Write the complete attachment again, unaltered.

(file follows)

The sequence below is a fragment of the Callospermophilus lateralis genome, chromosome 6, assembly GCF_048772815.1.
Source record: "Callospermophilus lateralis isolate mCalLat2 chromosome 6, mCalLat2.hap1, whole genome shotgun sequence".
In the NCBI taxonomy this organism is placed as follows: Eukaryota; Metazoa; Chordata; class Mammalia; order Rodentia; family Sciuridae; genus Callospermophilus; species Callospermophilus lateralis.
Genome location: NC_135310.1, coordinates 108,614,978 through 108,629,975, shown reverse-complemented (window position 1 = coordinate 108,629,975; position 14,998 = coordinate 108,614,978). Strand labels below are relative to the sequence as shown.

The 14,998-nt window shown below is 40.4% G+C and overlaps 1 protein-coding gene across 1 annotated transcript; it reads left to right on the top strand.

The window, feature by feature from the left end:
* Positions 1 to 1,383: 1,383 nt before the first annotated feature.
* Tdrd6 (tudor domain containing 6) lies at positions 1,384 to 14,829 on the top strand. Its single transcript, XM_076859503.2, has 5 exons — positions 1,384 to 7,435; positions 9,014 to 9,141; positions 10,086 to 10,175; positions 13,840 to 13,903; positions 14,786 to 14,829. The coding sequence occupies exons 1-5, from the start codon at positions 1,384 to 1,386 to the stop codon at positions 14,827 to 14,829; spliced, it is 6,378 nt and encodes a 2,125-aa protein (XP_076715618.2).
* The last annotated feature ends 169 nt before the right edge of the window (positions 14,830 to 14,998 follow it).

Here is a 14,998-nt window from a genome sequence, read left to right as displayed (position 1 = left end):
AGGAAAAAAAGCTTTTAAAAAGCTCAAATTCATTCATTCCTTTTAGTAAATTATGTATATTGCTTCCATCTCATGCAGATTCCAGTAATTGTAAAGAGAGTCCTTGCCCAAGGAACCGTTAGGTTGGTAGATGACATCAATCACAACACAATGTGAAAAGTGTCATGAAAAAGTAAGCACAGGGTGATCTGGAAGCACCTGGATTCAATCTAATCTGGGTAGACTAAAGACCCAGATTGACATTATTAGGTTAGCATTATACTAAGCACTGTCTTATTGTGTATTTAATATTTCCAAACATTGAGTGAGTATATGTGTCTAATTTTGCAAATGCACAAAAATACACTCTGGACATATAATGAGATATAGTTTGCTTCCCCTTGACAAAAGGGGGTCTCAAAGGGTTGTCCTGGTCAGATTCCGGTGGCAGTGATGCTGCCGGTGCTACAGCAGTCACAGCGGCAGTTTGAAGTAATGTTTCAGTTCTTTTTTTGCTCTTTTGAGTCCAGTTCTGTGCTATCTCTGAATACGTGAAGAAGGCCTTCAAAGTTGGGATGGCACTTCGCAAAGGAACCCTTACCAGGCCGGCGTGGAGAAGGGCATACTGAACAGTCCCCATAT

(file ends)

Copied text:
The sequence below is a fragment of the Callospermophilus lateralis genome, chromosome 6, assembly GCF_048772815.1.
Source record: "Callospermophilus lateralis isolate mCalLat2 chromosome 6, mCalLat2.hap1, whole genome shotgun sequence".
In the NCBI taxonomy this organism is placed as follows: Eukaryota; Metazoa; Chordata; class Mammalia; order Rodentia; family Sciuridae; genus Callospermophilus; species Callospermophilus lateralis.
Genome location: NC_135310.1, coordinates 108,614,978 through 108,629,975, shown reverse-complemented (window position 1 = coordinate 108,629,975; position 14,998 = coordinate 108,614,978). Strand labels below are relative to the sequence as shown.

The 14,998-nt window shown below is 40.4% G+C and overlaps 1 protein-coding gene across 1 annotated transcript; it reads left to right on the top strand.

The window, feature by feature from the left end:
* Positions 1 to 1,383: 1,383 nt before the first annotated feature.
* Tdrd6 (tudor domain containing 6) lies at positions 1,384 to 14,829 on the top strand. Its single transcript, XM_076859503.2, has 5 exons — positions 1,384 to 7,435; positions 9,014 to 9,141; positions 10,086 to 10,175; positions 13,840 to 13,903; positions 14,786 to 14,829. The coding sequence occupies exons 1-5, from the start codon at positions 1,384 to 1,386 to the stop codon at positions 14,827 to 14,829; spliced, it is 6,378 nt and encodes a 2,125-aa protein (XP_076715618.2).
* The last annotated feature ends 169 nt before the right edge of the window (positions 14,830 to 14,998 follow it).

Here is a 14,998-nt window from a genome sequence, read left to right as displayed (position 1 = left end):
AGGAAAAAAAGCTTTTAAAAAGCTCAAATTCATTCATTCCTTTTAGTAAATTATGTATATTGCTTCCATCTCATGCAGATTCCAGTAATTGTAAAGAGAGTCCTTGCCCAAGGAACCGTTAGGTTGGTAGATGACATCAATCACAACACAATGTGAAAAGTGTCATGAAAAAGTAAGCACAGGGTGATCTGGAAGCACCTGGATTCAATCTAATCTGGGTAGACTAAAGACCCAGATTGACATTATTAGGTTAGCATTATACTAAGCACTGTCTTATTGTGTATTTAATATTTCCAAACATTGAGTGAGTATATGTGTCTAATTTTGCAAATGCACAAAAATACACTCTGGACATATAATGAGATATAGTTTGCTTCCCCTTGACAAAAGGGGGTCTCAAAGGGTTGTCCTGGTCAGATTCCGGTGGCAGTGATGCTGCCGGTGCTACAGCAGTCACAGCGGCAGTTTGAAGTAATGTTTCAGTTCTTTTTTTGCTCTTTTGAGTCCAGTTCTGTGCTATCTCTGAATACGTGAAGAAGGCCTTCAAAGTTGGGATGGCACTTCGCAAAGGAACCCTTACCAGGCCGGCGTGGAGAAGGGCATACTGAACAGTCCCCATAT